Its past midnight, I am lying in my bed and reading Andrew X. Pham's Catfish and Mandala . Outside the window, the Hanoi city is still awake preparing for the Tet new year. Few days ago I picked up this book from my friends Tu's bookshelf and fell in love after reading the first few pages. Andrew X. Pham prose is simply beautiful. Rediscovering my love for Vietnam reading through this book.
Yesterday at the Tet lunch at work, I mentioned this book to Marko and he suggested me to read Andrew X. Pham next book The Eaves of Heaven: A Life in Three Wars as well.
About the book
Winner of the Kiriyama Pacific Rim Book Prize
A New York Times Notable Book of the Year
Winner of the Whiting Writers' Award
A Seattle Post-Intelligencer Best Book of the Year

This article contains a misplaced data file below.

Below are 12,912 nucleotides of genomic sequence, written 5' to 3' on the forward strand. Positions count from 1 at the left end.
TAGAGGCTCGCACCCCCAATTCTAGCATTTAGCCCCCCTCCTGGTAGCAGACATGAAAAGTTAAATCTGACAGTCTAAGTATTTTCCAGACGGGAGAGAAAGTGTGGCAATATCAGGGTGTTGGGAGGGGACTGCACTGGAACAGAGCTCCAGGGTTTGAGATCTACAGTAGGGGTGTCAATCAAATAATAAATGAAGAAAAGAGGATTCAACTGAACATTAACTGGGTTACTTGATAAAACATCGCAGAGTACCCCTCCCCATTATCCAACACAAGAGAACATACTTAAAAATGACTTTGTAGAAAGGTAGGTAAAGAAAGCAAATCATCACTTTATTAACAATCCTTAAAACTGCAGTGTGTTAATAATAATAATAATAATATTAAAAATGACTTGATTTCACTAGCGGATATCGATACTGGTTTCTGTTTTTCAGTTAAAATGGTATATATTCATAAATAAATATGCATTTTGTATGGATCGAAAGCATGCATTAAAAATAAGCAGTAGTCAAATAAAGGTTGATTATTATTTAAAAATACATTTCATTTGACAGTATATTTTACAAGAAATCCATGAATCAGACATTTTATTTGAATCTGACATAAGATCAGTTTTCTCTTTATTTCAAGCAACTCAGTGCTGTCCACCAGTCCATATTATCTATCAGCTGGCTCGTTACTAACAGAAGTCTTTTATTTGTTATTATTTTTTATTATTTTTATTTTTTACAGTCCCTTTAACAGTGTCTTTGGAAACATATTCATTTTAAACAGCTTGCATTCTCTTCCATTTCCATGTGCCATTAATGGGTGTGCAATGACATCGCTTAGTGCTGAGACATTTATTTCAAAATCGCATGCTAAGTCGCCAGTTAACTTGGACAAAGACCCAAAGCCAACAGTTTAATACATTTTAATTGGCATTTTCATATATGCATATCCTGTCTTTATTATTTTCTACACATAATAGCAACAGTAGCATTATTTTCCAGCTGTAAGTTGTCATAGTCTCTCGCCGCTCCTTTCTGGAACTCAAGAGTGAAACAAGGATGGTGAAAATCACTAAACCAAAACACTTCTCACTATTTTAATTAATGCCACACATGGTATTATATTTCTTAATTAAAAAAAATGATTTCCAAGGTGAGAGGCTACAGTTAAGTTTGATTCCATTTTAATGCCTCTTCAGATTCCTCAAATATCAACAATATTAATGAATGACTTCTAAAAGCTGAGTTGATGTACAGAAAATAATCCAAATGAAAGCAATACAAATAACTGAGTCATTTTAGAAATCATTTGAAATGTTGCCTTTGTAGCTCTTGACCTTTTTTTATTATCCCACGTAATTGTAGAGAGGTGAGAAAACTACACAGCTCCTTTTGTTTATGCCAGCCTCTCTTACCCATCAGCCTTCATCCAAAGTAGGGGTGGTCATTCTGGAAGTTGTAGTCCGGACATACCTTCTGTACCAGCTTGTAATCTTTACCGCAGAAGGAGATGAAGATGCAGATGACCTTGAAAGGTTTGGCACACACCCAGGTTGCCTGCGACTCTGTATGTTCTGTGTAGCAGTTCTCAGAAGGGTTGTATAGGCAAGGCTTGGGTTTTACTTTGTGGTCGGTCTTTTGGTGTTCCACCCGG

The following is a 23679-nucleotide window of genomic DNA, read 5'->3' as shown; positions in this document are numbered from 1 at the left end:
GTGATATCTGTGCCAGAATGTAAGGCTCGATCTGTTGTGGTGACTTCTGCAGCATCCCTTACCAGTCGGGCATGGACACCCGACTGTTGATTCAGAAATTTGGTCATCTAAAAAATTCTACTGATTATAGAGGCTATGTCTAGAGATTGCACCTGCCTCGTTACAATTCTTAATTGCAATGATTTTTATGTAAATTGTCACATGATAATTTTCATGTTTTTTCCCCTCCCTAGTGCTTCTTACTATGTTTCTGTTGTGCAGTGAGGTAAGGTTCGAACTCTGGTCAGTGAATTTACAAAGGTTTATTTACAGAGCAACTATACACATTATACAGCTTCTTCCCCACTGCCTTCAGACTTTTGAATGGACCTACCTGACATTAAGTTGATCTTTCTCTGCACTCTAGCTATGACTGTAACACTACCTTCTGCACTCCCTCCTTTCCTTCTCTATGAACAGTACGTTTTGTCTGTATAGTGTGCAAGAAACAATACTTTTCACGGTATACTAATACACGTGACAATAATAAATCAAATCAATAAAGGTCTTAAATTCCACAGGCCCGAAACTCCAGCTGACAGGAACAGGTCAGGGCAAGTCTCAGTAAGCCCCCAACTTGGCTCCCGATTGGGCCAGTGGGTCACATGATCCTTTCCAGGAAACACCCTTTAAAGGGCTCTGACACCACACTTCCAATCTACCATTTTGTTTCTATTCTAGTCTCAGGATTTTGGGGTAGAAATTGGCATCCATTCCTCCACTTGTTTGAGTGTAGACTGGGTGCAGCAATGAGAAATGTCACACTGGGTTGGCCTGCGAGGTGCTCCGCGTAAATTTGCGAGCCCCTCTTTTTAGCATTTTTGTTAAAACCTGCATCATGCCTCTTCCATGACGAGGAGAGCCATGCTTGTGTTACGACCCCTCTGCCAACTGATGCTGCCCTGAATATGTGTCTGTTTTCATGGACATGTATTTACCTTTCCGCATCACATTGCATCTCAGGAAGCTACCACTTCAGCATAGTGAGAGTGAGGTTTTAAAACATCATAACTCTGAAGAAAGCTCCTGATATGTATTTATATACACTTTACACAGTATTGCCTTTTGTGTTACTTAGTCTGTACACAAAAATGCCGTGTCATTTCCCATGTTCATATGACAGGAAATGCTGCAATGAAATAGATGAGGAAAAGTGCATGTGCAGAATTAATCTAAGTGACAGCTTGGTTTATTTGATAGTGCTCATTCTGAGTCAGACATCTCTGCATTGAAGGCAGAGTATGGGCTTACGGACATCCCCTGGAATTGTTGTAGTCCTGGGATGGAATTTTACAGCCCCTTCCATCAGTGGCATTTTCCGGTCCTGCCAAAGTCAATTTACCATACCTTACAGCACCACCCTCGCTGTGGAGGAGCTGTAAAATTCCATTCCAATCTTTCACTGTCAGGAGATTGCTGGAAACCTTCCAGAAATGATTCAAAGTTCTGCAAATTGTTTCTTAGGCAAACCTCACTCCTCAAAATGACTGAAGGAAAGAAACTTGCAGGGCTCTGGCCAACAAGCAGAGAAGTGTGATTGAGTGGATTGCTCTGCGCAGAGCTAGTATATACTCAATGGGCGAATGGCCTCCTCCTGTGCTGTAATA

Catfish and Mandala is the story of an American odyssey—a solo bicycle voyage around the Pacific Rim to Vietnam—made by a young Vietnamese-American man in pursuit of both his adopted homeland and his forsaken fatherland.
Andrew X. Pham was born in Vietnam and raised in California. His father had been a POW of the Vietcong; his family came to America as "boat people." Following the suicide of his sister, Pham quit his job, sold all of his possessions, and embarked on a year-long bicycle journey that took him through the Mexican desert, around a thousand-mile loop from Narita to Kyoto in Japan; and, after five months and 2,357 miles, to Saigon, where he finds "nothing familiar in the bombed-out darkness." In Vietnam, he's taken for Japanese or Korean by his countrymen, except, of course, by his relatives, who doubt that as a Vietnamese he has the stamina to complete his journey ("Only Westerners can do it"); and in the United States he's considered anything but American. A vibrant, picaresque memoir written with narrative flair and an eye-opening sense of adventure, Catfish and Mandala is an unforgettable search for cultural identity.